DescriptionThe pacemaking and conduction system (PCS) is vital for generating and synchronizing the heart beat. Dysfunction of this system can be a direct cause of cardiac conduction disturbance, arrhythmias and sudden cardiac death. A wealth of information has been collected over many years on the unique histological, morphological and phenotypic characteristics of specialized cardiac tissues. The cellular and molecular mechanisms that govern development of the PCS are now starting to be understood.
This book draws together contributions from an international and interdisciplinary group of experts working on both basic and clinical aspects of cardiac development. It features reviews of the structure and function of the developing PCS, discussion of the molecular and cellular mechanisms regulating embryological development of this system and studies on the fundamental basis of PCS pathology. The book also considers how novel therapeutic interventions based on understanding of the developmental biology of cardiac pacemaking and conduction tissues might ultimately impact on clinical medicine.
The morphology of the cardiac condunction system (R. Anderson and S. Ho).
Development of the cardiac conduction system: a matter of chamber development (A. Moorman and V. Crhistoffels).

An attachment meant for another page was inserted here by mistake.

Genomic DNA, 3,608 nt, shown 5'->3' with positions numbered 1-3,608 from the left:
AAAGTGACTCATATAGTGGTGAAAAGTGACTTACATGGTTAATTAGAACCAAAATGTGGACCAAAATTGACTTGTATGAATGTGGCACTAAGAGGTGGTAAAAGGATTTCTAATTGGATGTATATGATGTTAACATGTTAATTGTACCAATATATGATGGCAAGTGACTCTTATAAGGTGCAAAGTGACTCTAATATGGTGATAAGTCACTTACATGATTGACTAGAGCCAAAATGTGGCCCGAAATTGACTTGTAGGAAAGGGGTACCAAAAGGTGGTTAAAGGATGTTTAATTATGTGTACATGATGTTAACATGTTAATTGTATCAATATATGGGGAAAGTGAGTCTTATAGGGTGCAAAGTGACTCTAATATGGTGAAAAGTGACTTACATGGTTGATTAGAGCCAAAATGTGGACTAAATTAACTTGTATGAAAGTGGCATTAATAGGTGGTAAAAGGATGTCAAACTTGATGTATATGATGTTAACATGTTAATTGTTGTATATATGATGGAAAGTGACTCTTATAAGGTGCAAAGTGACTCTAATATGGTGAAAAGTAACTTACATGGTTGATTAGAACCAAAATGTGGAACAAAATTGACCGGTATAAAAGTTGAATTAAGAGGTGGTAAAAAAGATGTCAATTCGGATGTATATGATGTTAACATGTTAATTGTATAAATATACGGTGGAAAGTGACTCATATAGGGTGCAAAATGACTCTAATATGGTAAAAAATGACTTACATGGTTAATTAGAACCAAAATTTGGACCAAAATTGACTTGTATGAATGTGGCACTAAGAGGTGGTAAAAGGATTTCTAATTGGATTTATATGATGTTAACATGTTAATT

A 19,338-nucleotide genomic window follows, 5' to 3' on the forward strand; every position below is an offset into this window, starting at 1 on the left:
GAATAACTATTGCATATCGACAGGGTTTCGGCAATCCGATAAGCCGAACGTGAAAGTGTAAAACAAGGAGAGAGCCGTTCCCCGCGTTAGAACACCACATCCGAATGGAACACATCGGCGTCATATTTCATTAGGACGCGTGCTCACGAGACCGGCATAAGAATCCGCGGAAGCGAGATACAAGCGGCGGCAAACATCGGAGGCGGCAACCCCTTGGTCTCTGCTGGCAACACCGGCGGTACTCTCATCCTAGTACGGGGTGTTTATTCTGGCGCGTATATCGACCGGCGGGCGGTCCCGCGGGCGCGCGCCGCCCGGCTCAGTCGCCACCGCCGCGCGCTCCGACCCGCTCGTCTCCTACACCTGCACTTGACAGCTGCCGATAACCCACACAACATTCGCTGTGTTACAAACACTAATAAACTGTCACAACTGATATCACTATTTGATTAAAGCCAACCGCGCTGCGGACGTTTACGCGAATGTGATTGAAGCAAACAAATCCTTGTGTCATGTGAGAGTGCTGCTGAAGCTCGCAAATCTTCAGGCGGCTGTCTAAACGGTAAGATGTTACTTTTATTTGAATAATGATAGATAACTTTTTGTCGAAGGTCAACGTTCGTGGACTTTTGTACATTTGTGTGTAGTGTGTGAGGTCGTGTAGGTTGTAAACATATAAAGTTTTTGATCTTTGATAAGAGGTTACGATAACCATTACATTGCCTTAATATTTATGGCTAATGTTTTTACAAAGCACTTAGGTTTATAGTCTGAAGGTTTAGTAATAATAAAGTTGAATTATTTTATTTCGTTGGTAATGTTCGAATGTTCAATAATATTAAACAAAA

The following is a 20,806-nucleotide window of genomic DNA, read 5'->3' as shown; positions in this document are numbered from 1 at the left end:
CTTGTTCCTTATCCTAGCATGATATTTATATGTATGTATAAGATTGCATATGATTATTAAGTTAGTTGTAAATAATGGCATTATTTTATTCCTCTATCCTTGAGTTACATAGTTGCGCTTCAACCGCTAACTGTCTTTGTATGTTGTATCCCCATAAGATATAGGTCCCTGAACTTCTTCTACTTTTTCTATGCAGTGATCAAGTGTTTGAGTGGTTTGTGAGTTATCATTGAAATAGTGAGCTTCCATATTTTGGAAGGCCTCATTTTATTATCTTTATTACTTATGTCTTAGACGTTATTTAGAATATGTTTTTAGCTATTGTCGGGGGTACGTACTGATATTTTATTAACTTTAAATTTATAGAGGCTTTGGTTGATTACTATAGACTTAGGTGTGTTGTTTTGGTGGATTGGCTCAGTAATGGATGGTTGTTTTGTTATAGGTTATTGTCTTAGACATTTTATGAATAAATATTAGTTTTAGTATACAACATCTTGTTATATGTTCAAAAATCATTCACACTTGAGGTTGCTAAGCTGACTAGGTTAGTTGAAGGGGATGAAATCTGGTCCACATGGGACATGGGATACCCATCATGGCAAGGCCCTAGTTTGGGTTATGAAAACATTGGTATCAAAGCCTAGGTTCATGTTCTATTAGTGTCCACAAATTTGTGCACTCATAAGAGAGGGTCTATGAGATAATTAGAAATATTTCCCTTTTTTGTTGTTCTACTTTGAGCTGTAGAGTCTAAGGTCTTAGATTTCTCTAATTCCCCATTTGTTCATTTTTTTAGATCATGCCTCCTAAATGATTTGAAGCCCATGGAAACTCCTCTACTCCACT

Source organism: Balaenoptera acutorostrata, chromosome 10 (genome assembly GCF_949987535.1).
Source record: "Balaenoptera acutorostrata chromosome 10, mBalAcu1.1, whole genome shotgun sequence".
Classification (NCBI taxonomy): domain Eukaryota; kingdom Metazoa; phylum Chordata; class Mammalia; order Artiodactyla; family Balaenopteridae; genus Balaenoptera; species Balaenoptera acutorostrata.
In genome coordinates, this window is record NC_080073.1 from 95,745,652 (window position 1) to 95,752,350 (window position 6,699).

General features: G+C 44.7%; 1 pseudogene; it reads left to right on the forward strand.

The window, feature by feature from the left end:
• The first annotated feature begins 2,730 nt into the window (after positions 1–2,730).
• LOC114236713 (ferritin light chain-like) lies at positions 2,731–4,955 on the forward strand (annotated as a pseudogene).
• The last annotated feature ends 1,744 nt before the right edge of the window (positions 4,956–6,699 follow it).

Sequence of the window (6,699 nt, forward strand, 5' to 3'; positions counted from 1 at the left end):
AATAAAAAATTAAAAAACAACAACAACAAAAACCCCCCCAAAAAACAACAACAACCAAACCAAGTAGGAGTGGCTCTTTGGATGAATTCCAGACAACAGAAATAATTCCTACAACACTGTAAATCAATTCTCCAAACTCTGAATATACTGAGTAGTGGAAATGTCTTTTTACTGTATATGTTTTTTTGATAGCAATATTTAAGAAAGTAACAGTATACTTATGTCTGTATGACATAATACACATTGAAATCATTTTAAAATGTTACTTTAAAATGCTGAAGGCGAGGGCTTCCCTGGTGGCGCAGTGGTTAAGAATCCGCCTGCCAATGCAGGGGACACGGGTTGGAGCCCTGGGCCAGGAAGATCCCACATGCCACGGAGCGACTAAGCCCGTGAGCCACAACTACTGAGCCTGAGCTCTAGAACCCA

Mouse models for cardiac conduction system development (A. Wessels, et al.).
Developmental transitions in cardiac conduction (M. Watanabe, et al.).
Gap junctional connexins in developing mouse cardiac conduction system (L. Miquerol, et al.).
His-Purkinje lineages and development (R. Gourdie, et al.).
The role of neural crest and epicardium-derived cells in conduction system formation (A. Gittenberger-de Groot, et al.).
Induction and patterning of the Purkinje fibre network (T. Mikawa, et al.).
The oldest, toughest cells in the heart (R. Thompson, et al.).
Transcriptional regulation in the mouse atrioventricular conduction system (A. Edwards, et al.).
Pattterning of the mouse conduction system (S. Rentschler, et al.).
Clinical pathology of the cardiac conduction system (S. Ho).
Cardiac conduction and arrhythmia: insights from Nkx2:5 mutations in mouse and humans (P. Jay, et al.).
The genetic origin of atrio ventricular conduction disturbance in humans (D. Benson).
Defects in cardiac conduction system lineages and malignant arrhythmias: developmental pathways and disease (T. St. Armand et al).
Final general discussion.
Index of contributors.